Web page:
The World Cup often brings a fair share of the brilliant and the ludicrous. No sooner will one stop gagging on the tripe of Christiano Ronaldo being anointed by stupid sections of social media as the greatest of all-time (it’s Pele, Pele and Pele, by the way); the next piece of hog’s bottom that will be served up, just wait for it, will be the claim that this World Cup has been the best-ever in history. It’s been blimin’ good, but you suspect those who start making that call have only actually seen about four or five tournaments at the most in their lifetime, and solely on TV.
Fair enough to make comparisons in living memory, but we shouldn’t really attempt to broaden the argument to all editions. The only people we should actually bother listening to regarding the greatest tournament ever are the ones who have actually been to a few of them live, anyone who has had the World Cup as their hobby for a large portion of their life, or other experts such as sports historians or authors on the subject. Anyone else is just pretending.
I’ve been a fanatic about the World Cup since I was a boy. I can tell you off-by-heart every winner, runner-up, score in the final and host country of every tournament since it began in 1930. I have read dozens of books on the World Cup. I went to every home match bar one when the All Whites first made the Finals in 1982. By far and away my most successful school project was on the history of the World Cup. But to tell you what was the best-ever tournament? How would I know? And would I be able to guess? No, not especially.
And I’m not about to start giving my opinion on this 2018 one, either. More so than ever for the reason it’s being staged in a nation with a murderous, unscrupulous leader who locks human rights away in a cupboard never to be opened.
And on other travesties- don’t believe FIFA for a second when they trumpet that the VAR has got something like 98% of calls correct. This is absolute nonsense and plain propaganda. It’s barely over 80%. And the fact is that the referee’s initial call was proven correct in those instances where the evidence was too inconclusive for the decision to be overturned. Really, will we ever quite understand why FIFA in their right minds chose their showpiece tournament to institute a practically brand-new and far-reaching concept like VAR? But then again, this is the organisation who gave us Sepp Blatter raw and unfettered for so many years, so we shouldn’t really be all that surprised.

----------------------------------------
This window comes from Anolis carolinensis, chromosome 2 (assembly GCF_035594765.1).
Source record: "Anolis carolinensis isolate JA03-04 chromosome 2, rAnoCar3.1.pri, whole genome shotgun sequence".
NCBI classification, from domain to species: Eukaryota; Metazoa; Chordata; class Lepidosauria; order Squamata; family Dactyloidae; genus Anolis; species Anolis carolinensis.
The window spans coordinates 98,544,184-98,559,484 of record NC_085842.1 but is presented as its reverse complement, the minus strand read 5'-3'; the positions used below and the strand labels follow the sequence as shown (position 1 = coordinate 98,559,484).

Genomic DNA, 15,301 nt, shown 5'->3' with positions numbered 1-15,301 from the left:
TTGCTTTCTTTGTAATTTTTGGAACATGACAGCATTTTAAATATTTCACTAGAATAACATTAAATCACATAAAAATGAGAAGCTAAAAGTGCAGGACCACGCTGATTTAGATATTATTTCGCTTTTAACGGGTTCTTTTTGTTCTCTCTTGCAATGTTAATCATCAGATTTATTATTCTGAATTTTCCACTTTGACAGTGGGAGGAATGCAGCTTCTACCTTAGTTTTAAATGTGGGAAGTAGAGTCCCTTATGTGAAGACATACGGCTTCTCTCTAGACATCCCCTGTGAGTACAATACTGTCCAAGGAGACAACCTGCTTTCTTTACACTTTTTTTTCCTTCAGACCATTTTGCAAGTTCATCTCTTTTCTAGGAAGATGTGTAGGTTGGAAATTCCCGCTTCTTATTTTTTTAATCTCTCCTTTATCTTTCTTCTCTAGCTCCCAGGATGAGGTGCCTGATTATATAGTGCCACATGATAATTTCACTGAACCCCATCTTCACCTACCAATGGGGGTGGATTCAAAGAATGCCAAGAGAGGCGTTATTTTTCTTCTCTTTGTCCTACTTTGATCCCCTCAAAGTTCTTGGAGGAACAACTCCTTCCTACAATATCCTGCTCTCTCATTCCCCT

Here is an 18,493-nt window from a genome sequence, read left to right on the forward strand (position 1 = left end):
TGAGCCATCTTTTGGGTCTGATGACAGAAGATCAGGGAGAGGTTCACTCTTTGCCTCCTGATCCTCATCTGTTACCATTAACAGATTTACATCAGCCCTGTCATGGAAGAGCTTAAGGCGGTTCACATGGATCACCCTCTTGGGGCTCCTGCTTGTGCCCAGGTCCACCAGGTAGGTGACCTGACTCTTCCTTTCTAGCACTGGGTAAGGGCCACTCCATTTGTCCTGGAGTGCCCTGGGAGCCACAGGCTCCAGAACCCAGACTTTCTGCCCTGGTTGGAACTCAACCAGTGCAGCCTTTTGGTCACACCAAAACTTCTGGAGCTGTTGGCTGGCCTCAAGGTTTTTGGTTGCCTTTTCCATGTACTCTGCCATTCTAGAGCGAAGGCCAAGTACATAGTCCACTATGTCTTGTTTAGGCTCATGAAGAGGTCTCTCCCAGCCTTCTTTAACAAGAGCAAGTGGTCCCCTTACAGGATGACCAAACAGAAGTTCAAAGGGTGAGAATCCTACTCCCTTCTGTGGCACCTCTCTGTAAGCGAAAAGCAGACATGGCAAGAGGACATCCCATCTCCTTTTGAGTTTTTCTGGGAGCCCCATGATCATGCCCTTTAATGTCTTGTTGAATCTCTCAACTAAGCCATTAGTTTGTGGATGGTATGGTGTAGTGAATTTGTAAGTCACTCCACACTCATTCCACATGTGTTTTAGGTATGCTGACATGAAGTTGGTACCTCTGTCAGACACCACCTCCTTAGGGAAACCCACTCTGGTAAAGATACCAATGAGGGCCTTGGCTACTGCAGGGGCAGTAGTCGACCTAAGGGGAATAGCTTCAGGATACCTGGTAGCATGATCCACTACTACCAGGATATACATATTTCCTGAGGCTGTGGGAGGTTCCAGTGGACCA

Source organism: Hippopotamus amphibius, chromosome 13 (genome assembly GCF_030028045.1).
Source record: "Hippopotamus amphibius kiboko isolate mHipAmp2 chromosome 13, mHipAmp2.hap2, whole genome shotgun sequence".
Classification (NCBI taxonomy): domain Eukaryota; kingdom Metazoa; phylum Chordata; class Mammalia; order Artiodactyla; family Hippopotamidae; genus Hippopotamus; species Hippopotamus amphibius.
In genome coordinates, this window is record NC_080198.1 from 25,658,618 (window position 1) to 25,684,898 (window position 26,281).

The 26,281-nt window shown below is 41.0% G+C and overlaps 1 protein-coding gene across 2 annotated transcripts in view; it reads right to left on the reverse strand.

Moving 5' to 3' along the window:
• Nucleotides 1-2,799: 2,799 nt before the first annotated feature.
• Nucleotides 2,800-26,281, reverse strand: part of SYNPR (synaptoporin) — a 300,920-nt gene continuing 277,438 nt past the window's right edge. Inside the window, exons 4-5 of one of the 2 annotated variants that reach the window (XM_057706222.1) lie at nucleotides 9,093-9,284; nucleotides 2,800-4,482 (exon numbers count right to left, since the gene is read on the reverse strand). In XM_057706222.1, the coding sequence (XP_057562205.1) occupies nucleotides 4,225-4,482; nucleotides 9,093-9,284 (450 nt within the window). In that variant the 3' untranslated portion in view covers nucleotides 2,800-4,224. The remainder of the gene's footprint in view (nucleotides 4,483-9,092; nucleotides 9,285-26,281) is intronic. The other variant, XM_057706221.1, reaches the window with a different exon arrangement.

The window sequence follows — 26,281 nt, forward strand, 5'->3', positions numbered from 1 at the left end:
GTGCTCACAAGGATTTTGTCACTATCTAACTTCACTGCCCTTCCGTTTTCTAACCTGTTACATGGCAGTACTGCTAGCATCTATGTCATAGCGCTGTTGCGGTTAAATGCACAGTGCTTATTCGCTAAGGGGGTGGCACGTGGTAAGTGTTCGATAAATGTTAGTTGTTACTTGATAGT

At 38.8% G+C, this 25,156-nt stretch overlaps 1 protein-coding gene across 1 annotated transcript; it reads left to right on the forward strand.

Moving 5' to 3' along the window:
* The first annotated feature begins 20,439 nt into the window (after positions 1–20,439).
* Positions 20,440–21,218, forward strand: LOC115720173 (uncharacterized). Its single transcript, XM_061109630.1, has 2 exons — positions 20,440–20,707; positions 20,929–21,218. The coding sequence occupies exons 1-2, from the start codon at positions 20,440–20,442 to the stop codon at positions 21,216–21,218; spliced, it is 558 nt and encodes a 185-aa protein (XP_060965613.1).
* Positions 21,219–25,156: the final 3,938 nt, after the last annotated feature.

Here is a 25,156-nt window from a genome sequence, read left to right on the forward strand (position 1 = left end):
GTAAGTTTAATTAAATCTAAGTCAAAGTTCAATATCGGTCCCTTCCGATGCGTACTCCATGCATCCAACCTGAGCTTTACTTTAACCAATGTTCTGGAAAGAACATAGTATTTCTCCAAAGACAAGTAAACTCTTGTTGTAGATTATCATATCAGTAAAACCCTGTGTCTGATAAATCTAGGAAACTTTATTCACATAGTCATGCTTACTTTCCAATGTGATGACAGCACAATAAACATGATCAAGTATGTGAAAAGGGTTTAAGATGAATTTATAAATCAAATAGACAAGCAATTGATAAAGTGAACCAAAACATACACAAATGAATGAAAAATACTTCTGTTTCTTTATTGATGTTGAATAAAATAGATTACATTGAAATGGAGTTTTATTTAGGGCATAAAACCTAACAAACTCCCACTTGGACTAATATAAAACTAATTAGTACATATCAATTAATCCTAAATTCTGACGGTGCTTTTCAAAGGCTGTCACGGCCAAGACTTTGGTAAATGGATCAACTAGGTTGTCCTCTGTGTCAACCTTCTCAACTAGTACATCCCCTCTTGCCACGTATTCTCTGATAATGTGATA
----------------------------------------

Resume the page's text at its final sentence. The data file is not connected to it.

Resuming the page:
There have been some wondrous goals so far. I was quite happy to go for the cushioned half-volley unleashed by France’s right-back, Pavard versus Argentina as the best, but I reckon that got usurped by Chadli’s incredible team goal right at the death for Belgium against Japan- a 90-metre, absolutely hair-raising blitzkrieg of a score that covered so many great goal bases- time, technique, surprise, intelligence and drama-content. Therefore I can’t go past that one.
Among my two wishes for the rest of the tournament: The first is that the VAR short circuits itself during the Final. The second is that we don’t have to suffer the screeching tones of the drama queen Peter Drury as the commentator for the final. I’m not sure of the name of the guy who did France-Argentina (and one other Round of 16 game as well), but he was excellent. And John Helm’s not too bad either. Sorry Peter Drury, but I kind of hope you contract laryngitis, just in case.